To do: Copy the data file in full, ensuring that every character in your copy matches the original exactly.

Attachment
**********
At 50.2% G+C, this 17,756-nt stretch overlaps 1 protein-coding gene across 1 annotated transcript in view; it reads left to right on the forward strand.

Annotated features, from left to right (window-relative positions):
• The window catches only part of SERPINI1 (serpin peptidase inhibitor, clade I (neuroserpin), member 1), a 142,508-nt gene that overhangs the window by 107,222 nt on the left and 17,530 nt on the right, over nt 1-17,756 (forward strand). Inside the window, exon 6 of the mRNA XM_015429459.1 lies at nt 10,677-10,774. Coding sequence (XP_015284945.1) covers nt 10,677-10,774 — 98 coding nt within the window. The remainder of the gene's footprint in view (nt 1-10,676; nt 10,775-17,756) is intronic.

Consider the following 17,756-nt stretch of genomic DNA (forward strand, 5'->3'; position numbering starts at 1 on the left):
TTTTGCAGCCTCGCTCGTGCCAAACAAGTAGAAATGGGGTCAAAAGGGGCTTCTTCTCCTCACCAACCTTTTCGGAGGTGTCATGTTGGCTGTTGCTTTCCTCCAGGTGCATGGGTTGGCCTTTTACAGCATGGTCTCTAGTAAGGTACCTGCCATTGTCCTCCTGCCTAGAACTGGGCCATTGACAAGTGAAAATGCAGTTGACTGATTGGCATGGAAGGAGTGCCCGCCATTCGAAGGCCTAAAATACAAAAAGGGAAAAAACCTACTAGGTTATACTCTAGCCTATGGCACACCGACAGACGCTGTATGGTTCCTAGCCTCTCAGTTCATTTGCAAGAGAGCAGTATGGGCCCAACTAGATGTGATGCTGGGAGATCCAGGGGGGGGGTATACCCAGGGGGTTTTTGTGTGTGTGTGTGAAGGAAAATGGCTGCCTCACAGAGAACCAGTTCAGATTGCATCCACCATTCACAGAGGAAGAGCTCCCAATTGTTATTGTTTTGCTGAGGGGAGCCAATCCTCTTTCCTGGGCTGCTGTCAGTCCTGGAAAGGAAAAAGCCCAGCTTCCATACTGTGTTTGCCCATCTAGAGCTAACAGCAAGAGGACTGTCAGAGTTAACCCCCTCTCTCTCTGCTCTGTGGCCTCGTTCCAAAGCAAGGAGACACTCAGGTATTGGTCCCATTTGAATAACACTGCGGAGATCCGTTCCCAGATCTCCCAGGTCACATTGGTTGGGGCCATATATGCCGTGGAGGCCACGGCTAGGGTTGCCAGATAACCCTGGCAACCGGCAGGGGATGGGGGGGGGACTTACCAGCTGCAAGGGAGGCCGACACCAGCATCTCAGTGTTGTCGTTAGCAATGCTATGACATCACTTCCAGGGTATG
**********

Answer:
At 50.2% G+C, this 17,756-nt stretch overlaps 1 protein-coding gene across 1 annotated transcript in view; it reads left to right on the forward strand.

Annotated features, from left to right (window-relative positions):
• The window catches only part of SERPINI1 (serpin peptidase inhibitor, clade I (neuroserpin), member 1), a 142,508-nt gene that overhangs the window by 107,222 nt on the left and 17,530 nt on the right, over nt 1-17,756 (forward strand). Inside the window, exon 6 of the mRNA XM_015429459.1 lies at nt 10,677-10,774. Coding sequence (XP_015284945.1) covers nt 10,677-10,774 — 98 coding nt within the window. The remainder of the gene's footprint in view (nt 1-10,676; nt 10,775-17,756) is intronic.

Consider the following 17,756-nt stretch of genomic DNA (forward strand, 5'->3'; position numbering starts at 1 on the left):
TTTTGCAGCCTCGCTCGTGCCAAACAAGTAGAAATGGGGTCAAAAGGGGCTTCTTCTCCTCACCAACCTTTTCGGAGGTGTCATGTTGGCTGTTGCTTTCCTCCAGGTGCATGGGTTGGCCTTTTACAGCATGGTCTCTAGTAAGGTACCTGCCATTGTCCTCCTGCCTAGAACTGGGCCATTGACAAGTGAAAATGCAGTTGACTGATTGGCATGGAAGGAGTGCCCGCCATTCGAAGGCCTAAAATACAAAAAGGGAAAAAACCTACTAGGTTATACTCTAGCCTATGGCACACCGACAGACGCTGTATGGTTCCTAGCCTCTCAGTTCATTTGCAAGAGAGCAGTATGGGCCCAACTAGATGTGATGCTGGGAGATCCAGGGGGGGGGTATACCCAGGGGGTTTTTGTGTGTGTGTGTGAAGGAAAATGGCTGCCTCACAGAGAACCAGTTCAGATTGCATCCACCATTCACAGAGGAAGAGCTCCCAATTGTTATTGTTTTGCTGAGGGGAGCCAATCCTCTTTCCTGGGCTGCTGTCAGTCCTGGAAAGGAAAAAGCCCAGCTTCCATACTGTGTTTGCCCATCTAGAGCTAACAGCAAGAGGACTGTCAGAGTTAACCCCCTCTCTCTCTGCTCTGTGGCCTCGTTCCAAAGCAAGGAGACACTCAGGTATTGGTCCCATTTGAATAACACTGCGGAGATCCGTTCCCAGATCTCCCAGGTCACATTGGTTGGGGCCATATATGCCGTGGAGGCCACGGCTAGGGTTGCCAGATAACCCTGGCAACCGGCAGGGGATGGGGGGGGGACTTACCAGCTGCAAGGGAGGCCGACACCAGCATCTCAGTGTTGTCGTTAGCAATGCTATGACATCACTTCCAGGGTATG